The EAT also rejected the idea that the Claimant’s relationship with the Bishop was defined exclusively by ecclesiastical law even allowing for the fact that the Canon Law of the Church of England is, uniquely, also part of the Law of England.

The case seems destined to be one that "runs and runs" and will probably be back in the EAT in due course whatever the ET eventually decides.

One interesting comment by the Judge in para 13 of the judgment is worth quoting

Despite its central position in society as the established Church, the Church of England has no legal personality.  It can neither sue nor be sued.  The piecemeal approach of legislation over the years has resulted in the title “Church of England”, denoting an amalgam of an infinite number of bodies with no clear picture as to how the various parts interact with each other.  Ultimate authority lies with the Church’s Parliament, the General Synod, subject to the approval of the Westminster Parliament.

Thursday, 28 November 2013

B&B Owners and Sexual Orientation - The Final Chapter

The Supreme Court has issued its decision in the case of Bull v Hall [2013] UKSC 73 which involves a couple, Mr & Mrs Bull, who owned a B&B in Cornwall and who refused to provide a double bedded room to a Gay couple who were in a Civil Partnership.  They justified this on the basis that they only provided double bedded rooms to Heterosexual Married couples.  They were then successfully sued for breach of the Sexual Orientation Regulations 2007, which are now incorporated in the Equality Act 2010

The Bulls had originally lost their case in the Court of Appeal Bull v Hall [2012] EWCA Civ 83 which I blogged about HERE where they had been found to have engaged in Direct as Opposed to Indirect discrimination.  In the Supreme Court 3 all the Judges agreed that the Bulls had engaged in unlawful Discrimination but 3 held it was Direct Discrimination and 2 held it was Indirect Discrimination.   The decision by the Supreme Court also has the effect of overriding the decision of the Court of Appeal in Black v Wilkinson [2013] EWCA Civ 820 where a similar situation to that of the Bulls was considered by the Court of Appeal to be Indirect Discrimination.  The fact that so many eminent Judges can disagree on so fundamental a legal issue hardly inspires confidence in the legal drafting behind the Equality Act 2010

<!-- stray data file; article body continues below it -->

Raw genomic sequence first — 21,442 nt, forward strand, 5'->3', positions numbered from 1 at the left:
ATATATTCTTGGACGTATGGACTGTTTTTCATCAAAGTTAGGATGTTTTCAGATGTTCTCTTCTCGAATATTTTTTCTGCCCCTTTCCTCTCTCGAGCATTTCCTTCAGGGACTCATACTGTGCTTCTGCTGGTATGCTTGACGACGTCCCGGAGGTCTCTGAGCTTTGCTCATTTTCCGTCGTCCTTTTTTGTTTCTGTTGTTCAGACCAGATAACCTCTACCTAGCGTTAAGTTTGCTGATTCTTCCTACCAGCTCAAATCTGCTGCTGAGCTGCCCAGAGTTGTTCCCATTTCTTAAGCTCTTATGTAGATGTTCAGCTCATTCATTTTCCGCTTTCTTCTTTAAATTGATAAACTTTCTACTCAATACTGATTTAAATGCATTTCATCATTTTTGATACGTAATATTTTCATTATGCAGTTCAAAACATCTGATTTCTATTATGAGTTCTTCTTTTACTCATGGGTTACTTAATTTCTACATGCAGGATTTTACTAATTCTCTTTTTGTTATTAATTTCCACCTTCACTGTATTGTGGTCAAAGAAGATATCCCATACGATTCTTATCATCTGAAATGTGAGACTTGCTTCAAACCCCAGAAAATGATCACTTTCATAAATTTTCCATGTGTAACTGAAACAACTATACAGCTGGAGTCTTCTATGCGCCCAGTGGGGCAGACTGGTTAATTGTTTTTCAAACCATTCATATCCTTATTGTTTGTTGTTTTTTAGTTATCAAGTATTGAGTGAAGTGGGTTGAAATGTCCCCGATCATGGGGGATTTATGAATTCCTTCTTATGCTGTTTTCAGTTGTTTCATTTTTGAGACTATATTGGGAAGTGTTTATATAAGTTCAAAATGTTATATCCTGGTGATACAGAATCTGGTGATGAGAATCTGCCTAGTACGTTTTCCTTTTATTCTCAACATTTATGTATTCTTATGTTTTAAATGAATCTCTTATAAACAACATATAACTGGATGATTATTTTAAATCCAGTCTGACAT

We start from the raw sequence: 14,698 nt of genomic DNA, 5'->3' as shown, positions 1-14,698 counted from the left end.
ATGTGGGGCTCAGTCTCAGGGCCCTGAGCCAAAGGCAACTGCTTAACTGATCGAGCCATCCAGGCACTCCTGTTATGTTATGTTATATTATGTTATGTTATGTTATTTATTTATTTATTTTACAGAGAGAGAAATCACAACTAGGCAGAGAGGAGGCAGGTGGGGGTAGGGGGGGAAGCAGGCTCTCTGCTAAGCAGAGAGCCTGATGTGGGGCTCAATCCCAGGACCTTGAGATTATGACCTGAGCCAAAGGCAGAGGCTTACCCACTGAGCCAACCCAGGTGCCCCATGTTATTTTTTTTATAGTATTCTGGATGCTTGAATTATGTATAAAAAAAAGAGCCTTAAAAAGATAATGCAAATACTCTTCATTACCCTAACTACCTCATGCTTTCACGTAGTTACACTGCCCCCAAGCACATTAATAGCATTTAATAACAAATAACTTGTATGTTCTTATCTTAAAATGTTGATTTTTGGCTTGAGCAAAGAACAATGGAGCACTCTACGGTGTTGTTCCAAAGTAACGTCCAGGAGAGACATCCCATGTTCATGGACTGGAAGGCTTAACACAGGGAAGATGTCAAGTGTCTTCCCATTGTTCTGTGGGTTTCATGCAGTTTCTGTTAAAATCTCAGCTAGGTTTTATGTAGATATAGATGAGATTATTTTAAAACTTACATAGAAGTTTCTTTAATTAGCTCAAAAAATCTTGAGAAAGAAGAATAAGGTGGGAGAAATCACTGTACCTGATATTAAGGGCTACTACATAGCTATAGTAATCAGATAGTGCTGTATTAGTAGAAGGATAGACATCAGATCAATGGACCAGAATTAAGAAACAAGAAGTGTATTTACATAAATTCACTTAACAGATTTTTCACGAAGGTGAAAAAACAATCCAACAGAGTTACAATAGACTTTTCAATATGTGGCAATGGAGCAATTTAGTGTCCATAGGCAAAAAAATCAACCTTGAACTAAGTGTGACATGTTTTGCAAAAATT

That said the decision by the Supreme Court was predictable and follows the logic of similar decisions in Canada  Eadie and Thomas v. Riverbend Bed and Breakfast and others (No. 2),2012 BCHRT 247 and in the USA  Elane Photography v Vanessa Willock New Mexico Supreme Court August 22, 2013 and the decision re Lillian Ladelle in the European Court of Human Rights all of which I have previously blogged about.  Article 9 of the European Convention of Human Rights was here, as so often before, shown to be a toothless Human Right 

The summation of the present legal situation and the philosophy behind it was put by Lady Hale who did the lead judgment in the case

52.Sexual orientation is a core component of a person’s identity which requires fulfilment through relationships with others of the same orientation.

53. Heterosexuals have known this about themselves and been able to fulfil themselves in this way throughout history. Homosexuals have also known this about themselves but were long denied the possibility of fulfilling themselves through relationships with others. This was an affront to their dignity as human beings which our law has now (some would say belatedly) recognised. Homosexuals can enjoy the same freedom and the same relationships as any others. But we should not underestimate the continuing legacy of those centuries of discrimination, persecution even, which is still going on in many parts of the world. It is no doubt for that reason that Strasbourg requires “very weighty reasons” to justify discrimination on grounds of sexual orientation. It is for that reason that we should be slow to accept that prohibiting hotel keepers from discriminating against homosexuals is a disproportionate limitation on their right to manifest their religion.

54. There is no question of (as Rafferty LJ put it) replacing “legal oppression of one community (homosexual couples) with legal oppression of another (those sharing the defendants’ beliefs)” (para 56). If Mr Preddy and Mr Hall ran a hotel which denied a double room to Mr and Mrs Bull, whether on the ground of their Christian beliefs or on the ground of their sexual orientation, they would find themselves in the same situation that Mr and Mrs Bull find themselves today.